HSUS Doubles Down on Salmonella Spin

After we called out the “Humane Society” of the United States last week for milking the egg recall in the interest of animal rights, we thought the group might shape up. Instead, HSUS has boldly (and ridiculously) continued to repeat its claim that “every scientific study” in recent memory has linked commonly used hen cage systems with a higher incidence of Salmonella. Today, HSUS announced an advertising campaign centered on that same blatantly false talking point. And we’re firing back with a press release exposing HSUS’s cherry-picking and reckless disregard for the very scientific literature it cites:

A 2005 study cited by HSUS disagrees with the group’s claims from the very beginning, concluding that “the system with the lowest chance of infection was the cage system with wet manure.” And a 2008 study—again, cited by HSUS—concluded “no significant differences could be found in prevalence of Salmonella between laying hens reared in conventional and enriched cages and [free-range] aviary.”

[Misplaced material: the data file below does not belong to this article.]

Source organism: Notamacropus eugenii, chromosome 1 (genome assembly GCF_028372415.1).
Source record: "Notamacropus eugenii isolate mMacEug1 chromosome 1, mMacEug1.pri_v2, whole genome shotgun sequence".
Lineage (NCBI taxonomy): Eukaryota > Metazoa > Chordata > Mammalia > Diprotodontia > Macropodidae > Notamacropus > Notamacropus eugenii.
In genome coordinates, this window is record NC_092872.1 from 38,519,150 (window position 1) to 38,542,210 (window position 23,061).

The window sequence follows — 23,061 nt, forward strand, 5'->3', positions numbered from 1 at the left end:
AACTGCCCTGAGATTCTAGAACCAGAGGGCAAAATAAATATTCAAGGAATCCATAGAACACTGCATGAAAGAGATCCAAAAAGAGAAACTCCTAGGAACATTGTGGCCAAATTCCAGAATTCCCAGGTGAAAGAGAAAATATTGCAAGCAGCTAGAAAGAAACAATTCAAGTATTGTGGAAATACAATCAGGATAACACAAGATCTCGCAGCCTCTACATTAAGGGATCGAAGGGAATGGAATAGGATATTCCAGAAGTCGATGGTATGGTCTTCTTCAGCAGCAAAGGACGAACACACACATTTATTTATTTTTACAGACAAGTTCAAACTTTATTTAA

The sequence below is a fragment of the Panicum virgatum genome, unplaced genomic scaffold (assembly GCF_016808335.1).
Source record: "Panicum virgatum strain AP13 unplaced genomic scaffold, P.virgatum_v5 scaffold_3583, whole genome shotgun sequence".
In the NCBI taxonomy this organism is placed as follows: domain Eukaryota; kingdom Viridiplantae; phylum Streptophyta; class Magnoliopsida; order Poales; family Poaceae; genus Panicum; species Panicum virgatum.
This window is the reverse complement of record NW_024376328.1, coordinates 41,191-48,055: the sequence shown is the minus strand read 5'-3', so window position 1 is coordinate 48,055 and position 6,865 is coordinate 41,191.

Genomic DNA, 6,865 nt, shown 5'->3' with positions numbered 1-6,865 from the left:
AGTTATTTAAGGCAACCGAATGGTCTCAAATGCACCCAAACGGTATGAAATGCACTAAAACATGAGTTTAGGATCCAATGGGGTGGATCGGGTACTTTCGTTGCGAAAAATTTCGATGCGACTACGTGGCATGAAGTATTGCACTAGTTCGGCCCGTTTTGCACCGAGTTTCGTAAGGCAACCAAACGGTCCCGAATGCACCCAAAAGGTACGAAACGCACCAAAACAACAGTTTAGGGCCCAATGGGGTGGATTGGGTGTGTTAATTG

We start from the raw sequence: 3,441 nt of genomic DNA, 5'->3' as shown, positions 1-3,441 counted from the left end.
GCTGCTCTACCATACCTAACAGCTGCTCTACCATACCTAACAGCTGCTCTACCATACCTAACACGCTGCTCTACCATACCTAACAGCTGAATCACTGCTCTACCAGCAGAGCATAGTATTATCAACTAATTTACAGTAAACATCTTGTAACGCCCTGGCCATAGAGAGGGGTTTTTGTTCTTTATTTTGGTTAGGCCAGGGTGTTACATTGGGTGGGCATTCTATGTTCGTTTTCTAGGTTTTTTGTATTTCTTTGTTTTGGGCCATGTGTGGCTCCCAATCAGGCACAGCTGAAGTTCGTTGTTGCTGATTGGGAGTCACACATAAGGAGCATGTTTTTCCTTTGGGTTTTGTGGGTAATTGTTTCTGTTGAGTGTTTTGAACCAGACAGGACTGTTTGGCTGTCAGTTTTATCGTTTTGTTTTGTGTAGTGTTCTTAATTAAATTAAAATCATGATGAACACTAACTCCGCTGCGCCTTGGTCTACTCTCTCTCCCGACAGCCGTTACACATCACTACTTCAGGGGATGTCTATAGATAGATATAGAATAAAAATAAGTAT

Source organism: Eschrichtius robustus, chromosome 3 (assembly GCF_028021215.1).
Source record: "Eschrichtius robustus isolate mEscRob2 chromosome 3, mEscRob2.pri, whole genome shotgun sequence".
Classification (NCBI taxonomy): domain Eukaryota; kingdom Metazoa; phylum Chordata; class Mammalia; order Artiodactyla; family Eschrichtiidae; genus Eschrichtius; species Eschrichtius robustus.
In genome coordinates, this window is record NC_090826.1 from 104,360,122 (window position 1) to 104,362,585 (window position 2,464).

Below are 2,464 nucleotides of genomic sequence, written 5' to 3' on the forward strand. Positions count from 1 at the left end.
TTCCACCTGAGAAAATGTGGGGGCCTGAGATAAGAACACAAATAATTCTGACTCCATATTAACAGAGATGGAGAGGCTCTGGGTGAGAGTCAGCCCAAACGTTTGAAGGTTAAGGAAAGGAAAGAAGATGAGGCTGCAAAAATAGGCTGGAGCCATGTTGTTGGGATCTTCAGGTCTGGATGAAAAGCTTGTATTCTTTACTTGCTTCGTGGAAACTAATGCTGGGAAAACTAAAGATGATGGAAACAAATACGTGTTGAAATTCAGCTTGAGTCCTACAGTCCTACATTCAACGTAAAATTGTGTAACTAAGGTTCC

Many of the other studies cited by HSUS caution that differences between cage and cage-free chickens may be due to factors other than the housing system, such as flock size or vaccination rates. By ignoring the scientific conclusions that it doesn't like, HSUS is recklessly misleading consumers and the media.

Other studies, ignored by HSUS entirely, tell a story that HSUS is not eager to promote. One 2004 study, for example, conducted by the British government, sampled nearly 5,000 eggs and found “no statistically significant difference … between the prevalence of Salmonella contamination in samples from different egg production types.”

We hoped HSUS wouldn’t play Russian Roulette with its already dwindling credibility over something this obvious. But HSUS might want to spend part of its $132 million budget on a few fact-checkers. It would certainly be more productive than repeating the same thing over and over, and hoping it magically becomes true.